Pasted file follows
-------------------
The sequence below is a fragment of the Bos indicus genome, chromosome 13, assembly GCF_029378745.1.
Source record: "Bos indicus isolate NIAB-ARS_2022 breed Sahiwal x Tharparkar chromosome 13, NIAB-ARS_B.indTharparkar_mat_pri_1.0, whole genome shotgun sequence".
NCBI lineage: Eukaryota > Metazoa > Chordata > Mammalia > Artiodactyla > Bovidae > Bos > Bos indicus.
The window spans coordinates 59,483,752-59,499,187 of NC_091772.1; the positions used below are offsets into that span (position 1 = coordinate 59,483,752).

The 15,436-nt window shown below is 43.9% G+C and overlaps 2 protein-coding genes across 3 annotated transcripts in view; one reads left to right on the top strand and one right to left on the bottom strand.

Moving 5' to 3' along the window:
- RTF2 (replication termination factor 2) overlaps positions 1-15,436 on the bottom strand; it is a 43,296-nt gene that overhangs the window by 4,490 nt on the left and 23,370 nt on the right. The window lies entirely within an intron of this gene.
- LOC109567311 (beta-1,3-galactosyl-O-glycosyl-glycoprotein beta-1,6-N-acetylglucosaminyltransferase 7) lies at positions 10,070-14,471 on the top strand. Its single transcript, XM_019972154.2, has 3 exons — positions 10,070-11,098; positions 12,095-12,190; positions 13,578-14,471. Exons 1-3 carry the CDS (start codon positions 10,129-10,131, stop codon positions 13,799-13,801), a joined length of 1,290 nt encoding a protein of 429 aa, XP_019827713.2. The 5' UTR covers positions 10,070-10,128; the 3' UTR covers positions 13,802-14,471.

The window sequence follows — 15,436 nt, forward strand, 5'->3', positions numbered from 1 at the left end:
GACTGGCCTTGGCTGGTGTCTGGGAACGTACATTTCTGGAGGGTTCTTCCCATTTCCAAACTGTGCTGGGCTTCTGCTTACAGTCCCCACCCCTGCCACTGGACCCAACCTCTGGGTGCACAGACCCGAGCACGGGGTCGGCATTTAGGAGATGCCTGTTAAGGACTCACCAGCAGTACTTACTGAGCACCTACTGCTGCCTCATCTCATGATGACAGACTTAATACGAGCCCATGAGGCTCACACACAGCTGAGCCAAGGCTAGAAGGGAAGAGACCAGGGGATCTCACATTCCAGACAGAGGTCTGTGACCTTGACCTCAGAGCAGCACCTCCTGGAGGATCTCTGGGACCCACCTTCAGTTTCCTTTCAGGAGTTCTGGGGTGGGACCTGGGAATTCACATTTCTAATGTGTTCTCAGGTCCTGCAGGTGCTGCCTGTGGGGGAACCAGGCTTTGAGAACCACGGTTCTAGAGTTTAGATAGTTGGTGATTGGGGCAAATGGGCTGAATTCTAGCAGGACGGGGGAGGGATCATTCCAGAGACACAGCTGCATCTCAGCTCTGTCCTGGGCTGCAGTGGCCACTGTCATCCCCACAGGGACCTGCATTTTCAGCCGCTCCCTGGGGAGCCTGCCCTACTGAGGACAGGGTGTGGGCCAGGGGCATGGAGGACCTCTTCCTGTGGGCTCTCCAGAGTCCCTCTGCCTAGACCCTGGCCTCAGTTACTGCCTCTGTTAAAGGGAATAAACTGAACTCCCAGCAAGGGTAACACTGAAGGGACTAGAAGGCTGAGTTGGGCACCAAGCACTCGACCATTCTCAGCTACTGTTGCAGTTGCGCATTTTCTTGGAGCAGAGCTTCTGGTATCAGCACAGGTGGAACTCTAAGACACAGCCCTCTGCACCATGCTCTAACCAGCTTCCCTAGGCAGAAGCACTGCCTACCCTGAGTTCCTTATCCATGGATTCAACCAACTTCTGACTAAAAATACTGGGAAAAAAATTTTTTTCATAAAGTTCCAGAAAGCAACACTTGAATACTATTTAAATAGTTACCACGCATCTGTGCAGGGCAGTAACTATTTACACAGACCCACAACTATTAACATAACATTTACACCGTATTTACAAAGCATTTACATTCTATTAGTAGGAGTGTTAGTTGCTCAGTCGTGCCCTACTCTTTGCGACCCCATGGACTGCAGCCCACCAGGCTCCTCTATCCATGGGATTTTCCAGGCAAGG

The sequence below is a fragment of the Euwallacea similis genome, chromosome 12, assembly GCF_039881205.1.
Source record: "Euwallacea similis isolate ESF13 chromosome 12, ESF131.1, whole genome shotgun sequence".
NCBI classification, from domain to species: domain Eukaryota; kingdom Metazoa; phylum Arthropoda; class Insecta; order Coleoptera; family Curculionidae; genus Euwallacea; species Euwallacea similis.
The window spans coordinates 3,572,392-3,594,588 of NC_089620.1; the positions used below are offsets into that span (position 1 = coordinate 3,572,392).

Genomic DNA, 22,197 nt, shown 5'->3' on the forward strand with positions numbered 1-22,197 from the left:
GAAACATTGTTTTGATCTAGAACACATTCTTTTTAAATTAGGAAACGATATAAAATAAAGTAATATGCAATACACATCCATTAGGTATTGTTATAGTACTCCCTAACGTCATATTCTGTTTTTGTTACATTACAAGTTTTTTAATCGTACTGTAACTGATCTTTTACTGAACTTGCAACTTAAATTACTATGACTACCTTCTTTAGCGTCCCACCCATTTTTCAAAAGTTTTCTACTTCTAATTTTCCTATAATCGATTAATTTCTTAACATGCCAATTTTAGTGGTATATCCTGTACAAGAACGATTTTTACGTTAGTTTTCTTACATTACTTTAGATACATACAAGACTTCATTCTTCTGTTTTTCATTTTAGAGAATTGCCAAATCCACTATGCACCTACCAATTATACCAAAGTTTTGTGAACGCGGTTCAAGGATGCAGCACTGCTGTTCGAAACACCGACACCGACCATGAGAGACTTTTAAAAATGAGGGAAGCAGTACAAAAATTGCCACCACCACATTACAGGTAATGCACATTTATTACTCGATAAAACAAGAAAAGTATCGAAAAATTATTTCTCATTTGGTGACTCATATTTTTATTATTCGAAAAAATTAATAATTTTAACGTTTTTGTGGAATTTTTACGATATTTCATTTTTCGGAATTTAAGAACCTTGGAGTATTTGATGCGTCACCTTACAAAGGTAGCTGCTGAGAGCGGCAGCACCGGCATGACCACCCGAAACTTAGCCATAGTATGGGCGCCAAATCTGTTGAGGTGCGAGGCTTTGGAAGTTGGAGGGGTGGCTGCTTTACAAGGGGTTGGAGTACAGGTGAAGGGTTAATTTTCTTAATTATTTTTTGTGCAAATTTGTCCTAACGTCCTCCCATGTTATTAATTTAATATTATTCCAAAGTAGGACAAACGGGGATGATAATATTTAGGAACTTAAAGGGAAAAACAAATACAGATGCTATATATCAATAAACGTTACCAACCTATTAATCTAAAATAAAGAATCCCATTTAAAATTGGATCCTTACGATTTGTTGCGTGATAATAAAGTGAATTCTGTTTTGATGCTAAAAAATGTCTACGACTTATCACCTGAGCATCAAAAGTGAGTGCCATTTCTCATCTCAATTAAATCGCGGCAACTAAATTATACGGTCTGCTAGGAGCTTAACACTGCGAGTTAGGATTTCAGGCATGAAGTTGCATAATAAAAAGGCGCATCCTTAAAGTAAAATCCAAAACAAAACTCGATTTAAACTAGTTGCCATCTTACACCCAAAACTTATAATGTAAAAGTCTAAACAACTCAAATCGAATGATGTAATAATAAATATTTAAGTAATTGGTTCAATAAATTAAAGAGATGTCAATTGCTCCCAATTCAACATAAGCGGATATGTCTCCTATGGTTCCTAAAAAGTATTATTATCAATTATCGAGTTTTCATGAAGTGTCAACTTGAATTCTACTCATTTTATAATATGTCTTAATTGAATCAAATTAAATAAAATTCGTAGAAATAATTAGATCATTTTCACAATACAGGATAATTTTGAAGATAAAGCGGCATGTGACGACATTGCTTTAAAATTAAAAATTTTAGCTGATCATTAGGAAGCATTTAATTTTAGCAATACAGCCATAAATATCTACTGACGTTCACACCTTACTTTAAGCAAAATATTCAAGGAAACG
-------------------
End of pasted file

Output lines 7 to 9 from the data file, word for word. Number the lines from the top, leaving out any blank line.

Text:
- RTF2 (replication termination factor 2) overlaps positions 1-15,436 on the bottom strand; it is a 43,296-nt gene that overhangs the window by 4,490 nt on the left and 23,370 nt on the right. The window lies entirely within an intron of this gene.
- LOC109567311 (beta-1,3-galactosyl-O-glycosyl-glycoprotein beta-1,6-N-acetylglucosaminyltransferase 7) lies at positions 10,070-14,471 on the top strand. Its single transcript, XM_019972154.2, has 3 exons — positions 10,070-11,098; positions 12,095-12,190; positions 13,578-14,471. Exons 1-3 carry the CDS (start codon positions 10,129-10,131, stop codon positions 13,799-13,801), a joined length of 1,290 nt encoding a protein of 429 aa, XP_019827713.2. The 5' UTR covers positions 10,070-10,128; the 3' UTR covers positions 13,802-14,471.

The window sequence follows — 15,436 nt, forward strand, 5'->3', positions numbered from 1 at the left end: